Perhaps if Geetha did accept at least some of the input provided by her elders, it might actually make them ease up a bit. This would make them feel more relevant and wanted – which is a greatly felt need for the elderly the world over. However, it is also recommended that we establish clear boundaries.  Older parents, in-laws and other seniors, who are advising their adult children, should be made to understand that the final decision on matters will be in the hands of the younger generation. At the same time, their advice would be respected and even welcomed.  The older generation has a treasure trove of information that could be of immense use to their younger counterparts.  For instance, often times, home remedies work better for minor ailments than the pharmaceuticals a doctor would usually prescribe.  For example, Geetha says her mum-in-law uses a bee’s honey and lime mixture for a cough. She tried it a couple of times and it does soothe an irritated throat.

Looking at it from the seniors point of view, they should understand that though they do have a lot to offer, they need to share advice without making it look like they are finding fault.  For instance they could rephrase their inputs as ‘during our time we did it like this – you could try this out if you like.’  The important thing for elders to remember is that their children are not children anymore. Sometimes, they need to back off and let them make their own decisions – and mistakes. At the same time, they need to keep themselves open for discussion so that when their children really want their advice they can easily turn to them. This way their children will value advice better and accept it without resentment.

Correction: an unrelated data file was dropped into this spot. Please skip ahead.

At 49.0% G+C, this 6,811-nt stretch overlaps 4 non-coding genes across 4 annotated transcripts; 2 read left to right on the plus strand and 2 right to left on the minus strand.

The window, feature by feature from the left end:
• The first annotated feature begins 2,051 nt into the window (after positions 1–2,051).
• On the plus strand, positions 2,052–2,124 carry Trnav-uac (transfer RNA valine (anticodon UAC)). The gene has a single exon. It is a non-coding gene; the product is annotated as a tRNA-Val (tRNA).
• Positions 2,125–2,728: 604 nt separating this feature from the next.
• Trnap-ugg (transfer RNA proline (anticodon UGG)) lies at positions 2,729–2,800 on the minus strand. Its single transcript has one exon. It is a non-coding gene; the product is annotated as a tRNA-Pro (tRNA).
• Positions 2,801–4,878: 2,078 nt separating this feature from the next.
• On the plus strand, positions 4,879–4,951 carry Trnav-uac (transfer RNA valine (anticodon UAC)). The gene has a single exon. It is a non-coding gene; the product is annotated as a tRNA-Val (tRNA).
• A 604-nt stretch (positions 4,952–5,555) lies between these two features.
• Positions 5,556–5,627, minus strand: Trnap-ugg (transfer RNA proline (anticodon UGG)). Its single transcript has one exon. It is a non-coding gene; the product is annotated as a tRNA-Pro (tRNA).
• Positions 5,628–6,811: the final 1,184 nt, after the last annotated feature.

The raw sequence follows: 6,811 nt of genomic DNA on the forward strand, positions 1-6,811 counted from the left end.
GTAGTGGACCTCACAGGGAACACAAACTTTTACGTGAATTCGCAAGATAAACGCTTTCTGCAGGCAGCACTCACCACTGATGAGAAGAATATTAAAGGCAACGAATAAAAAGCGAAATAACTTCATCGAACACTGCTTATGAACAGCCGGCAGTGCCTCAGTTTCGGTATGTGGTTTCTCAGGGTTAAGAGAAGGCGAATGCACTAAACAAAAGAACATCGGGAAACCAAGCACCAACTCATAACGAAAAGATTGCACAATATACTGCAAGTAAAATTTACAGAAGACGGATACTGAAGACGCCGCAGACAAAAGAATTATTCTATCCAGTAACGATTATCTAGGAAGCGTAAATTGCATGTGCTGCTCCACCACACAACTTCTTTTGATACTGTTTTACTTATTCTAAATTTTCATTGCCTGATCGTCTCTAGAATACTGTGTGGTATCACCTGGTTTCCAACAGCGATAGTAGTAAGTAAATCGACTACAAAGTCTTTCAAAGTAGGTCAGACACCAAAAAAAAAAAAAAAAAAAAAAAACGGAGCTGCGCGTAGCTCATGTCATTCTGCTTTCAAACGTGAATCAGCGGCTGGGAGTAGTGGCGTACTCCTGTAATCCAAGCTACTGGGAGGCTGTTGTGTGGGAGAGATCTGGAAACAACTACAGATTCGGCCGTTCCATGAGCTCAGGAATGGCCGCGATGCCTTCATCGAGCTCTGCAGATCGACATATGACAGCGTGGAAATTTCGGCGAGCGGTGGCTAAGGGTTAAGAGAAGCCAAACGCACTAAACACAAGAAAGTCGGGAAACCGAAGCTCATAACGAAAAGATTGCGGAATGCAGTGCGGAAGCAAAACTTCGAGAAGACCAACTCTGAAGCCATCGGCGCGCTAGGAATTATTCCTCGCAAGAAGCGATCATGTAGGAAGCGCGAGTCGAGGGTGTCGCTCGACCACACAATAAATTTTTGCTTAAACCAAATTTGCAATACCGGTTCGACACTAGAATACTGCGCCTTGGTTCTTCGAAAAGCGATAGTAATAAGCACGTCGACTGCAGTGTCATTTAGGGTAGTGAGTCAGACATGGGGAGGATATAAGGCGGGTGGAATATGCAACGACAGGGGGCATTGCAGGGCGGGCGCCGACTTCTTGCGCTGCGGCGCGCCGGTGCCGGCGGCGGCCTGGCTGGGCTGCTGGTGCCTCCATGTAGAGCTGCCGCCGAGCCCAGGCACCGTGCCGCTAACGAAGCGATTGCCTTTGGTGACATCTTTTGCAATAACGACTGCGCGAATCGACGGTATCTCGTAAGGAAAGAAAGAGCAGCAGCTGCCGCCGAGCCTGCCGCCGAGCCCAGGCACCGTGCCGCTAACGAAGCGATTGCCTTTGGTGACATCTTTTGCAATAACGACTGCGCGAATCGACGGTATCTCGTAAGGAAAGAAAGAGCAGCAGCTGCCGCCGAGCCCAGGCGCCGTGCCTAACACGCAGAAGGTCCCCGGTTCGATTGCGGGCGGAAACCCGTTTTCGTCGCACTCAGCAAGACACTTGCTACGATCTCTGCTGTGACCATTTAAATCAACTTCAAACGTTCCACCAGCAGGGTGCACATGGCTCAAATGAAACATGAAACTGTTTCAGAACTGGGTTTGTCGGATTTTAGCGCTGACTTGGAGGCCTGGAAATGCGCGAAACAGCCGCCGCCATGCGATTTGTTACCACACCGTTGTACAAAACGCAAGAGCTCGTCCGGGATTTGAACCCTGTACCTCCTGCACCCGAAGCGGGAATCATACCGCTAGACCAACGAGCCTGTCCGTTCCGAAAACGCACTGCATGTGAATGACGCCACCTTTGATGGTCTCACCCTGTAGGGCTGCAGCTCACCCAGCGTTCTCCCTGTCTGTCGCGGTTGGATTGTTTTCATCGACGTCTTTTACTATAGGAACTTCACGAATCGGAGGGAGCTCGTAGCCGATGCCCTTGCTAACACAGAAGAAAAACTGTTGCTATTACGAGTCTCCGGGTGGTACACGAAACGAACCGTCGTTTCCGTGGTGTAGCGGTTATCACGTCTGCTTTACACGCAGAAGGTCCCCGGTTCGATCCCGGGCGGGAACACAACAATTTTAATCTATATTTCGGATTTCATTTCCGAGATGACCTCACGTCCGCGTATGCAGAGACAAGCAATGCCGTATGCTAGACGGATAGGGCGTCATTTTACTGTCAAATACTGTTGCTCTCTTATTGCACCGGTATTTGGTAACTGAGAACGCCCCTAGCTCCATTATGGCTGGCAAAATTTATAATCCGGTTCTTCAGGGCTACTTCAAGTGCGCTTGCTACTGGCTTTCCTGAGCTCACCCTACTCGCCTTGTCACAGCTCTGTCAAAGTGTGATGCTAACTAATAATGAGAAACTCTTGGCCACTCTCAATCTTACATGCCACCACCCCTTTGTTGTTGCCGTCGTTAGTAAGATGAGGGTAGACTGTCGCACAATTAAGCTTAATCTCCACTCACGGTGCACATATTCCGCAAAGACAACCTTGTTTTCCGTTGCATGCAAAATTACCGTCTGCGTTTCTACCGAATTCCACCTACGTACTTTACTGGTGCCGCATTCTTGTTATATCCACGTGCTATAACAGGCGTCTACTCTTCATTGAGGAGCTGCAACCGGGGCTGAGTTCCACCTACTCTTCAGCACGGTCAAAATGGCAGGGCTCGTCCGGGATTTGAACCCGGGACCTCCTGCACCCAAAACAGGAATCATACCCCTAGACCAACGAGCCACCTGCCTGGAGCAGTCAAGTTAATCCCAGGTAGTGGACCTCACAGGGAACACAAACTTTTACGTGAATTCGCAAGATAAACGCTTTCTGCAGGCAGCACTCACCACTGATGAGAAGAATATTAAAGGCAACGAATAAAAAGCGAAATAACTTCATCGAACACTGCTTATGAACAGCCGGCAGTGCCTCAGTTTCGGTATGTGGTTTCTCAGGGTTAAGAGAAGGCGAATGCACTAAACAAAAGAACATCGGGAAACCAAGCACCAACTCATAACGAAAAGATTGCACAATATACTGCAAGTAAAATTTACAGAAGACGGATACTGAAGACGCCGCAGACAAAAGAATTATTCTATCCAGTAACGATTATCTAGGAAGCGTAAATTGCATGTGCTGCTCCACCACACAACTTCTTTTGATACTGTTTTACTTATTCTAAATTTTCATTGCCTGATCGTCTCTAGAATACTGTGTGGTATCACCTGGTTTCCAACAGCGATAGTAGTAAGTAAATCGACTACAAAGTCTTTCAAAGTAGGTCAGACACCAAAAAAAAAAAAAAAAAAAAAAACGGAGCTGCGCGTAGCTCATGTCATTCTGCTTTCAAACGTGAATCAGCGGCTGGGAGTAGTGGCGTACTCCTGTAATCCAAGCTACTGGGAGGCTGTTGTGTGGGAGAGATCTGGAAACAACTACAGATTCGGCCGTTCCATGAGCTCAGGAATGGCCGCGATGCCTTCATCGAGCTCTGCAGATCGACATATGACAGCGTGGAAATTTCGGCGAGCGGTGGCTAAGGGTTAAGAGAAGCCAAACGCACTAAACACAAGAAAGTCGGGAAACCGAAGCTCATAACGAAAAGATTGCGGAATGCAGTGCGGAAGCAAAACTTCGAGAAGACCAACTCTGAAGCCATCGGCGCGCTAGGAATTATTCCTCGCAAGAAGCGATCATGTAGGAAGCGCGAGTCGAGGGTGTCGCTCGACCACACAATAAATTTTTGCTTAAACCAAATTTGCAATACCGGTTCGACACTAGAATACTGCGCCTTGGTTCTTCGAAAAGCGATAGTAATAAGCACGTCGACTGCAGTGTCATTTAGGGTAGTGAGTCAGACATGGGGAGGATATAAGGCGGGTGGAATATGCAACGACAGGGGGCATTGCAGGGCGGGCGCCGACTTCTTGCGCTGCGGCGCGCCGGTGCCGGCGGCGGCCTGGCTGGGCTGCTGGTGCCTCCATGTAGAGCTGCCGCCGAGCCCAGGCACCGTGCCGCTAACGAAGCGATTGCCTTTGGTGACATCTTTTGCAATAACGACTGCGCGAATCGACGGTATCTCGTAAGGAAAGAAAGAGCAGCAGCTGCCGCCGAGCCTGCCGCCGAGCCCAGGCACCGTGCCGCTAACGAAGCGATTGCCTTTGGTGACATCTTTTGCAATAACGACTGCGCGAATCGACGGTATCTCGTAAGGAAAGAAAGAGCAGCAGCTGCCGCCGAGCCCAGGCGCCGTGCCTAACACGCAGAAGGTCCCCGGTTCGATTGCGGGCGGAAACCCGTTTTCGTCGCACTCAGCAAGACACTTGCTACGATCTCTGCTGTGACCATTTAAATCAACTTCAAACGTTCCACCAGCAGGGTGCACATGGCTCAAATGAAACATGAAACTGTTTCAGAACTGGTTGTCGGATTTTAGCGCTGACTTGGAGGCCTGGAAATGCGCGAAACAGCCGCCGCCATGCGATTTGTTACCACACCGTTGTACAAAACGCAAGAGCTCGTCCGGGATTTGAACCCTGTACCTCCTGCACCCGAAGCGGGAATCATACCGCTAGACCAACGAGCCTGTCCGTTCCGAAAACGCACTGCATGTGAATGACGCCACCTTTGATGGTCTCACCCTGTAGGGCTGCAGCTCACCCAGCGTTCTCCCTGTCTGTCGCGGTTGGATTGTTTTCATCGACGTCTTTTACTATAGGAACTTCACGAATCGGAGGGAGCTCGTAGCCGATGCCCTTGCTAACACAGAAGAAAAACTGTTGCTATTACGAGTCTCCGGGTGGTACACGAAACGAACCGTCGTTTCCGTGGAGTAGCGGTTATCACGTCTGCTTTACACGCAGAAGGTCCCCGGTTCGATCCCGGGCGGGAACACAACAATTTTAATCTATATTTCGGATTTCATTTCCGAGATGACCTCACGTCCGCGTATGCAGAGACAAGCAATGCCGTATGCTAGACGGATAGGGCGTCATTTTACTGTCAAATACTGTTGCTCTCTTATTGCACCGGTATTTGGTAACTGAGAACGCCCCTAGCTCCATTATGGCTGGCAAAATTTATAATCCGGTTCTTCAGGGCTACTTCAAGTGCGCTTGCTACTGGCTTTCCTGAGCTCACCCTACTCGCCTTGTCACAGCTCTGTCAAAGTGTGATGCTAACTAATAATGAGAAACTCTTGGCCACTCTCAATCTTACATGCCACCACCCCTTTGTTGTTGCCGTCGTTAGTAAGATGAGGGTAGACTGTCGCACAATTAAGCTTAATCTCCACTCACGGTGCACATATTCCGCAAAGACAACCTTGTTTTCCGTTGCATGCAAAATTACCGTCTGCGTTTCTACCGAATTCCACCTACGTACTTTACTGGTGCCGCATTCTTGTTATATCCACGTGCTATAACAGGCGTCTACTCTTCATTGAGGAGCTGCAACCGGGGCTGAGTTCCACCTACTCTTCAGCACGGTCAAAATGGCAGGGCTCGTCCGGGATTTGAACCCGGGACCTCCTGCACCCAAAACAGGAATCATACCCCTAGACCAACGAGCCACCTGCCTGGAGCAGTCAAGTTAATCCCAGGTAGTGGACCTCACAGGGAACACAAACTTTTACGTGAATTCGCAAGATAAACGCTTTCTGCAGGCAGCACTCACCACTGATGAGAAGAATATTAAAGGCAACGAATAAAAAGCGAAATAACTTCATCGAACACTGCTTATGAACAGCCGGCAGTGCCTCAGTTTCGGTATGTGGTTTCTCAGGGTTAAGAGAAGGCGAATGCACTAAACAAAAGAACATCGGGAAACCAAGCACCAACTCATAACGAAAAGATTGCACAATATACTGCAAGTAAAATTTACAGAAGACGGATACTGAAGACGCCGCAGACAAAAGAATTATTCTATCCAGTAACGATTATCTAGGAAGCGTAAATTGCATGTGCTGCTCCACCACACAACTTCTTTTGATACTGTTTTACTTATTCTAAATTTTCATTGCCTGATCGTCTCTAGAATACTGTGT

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How much of yourself do you give?

For care givers often the quandary is ‘How much of myself do I give?’ As loved ones get less capable and more dependent physically and emotionally, the burden of looking after an older person can get more and more wearisome even for the most committed caregiver.

Let’s take the example of Anoma, a mother of two with an aging father in her care. After the loss of her mother, her father seemed to withdraw from the world. He stopped meeting up with friends and, as his faculties deteriorated he lost interest in most activities. In a bid to force her father out of his shell, Anoma began to include him in as many of her social engagements as possible and took over many of his responsibilities. What she found was that soon her father began to depend entirely on her and her family for most of his physical, social and emotional needs. Moreover, her father became less forgiving when the support was not available. If she was ill or busy with her kids, he would get snappy and irritable. Anoma found herself torn between despair, love, guilt and anger.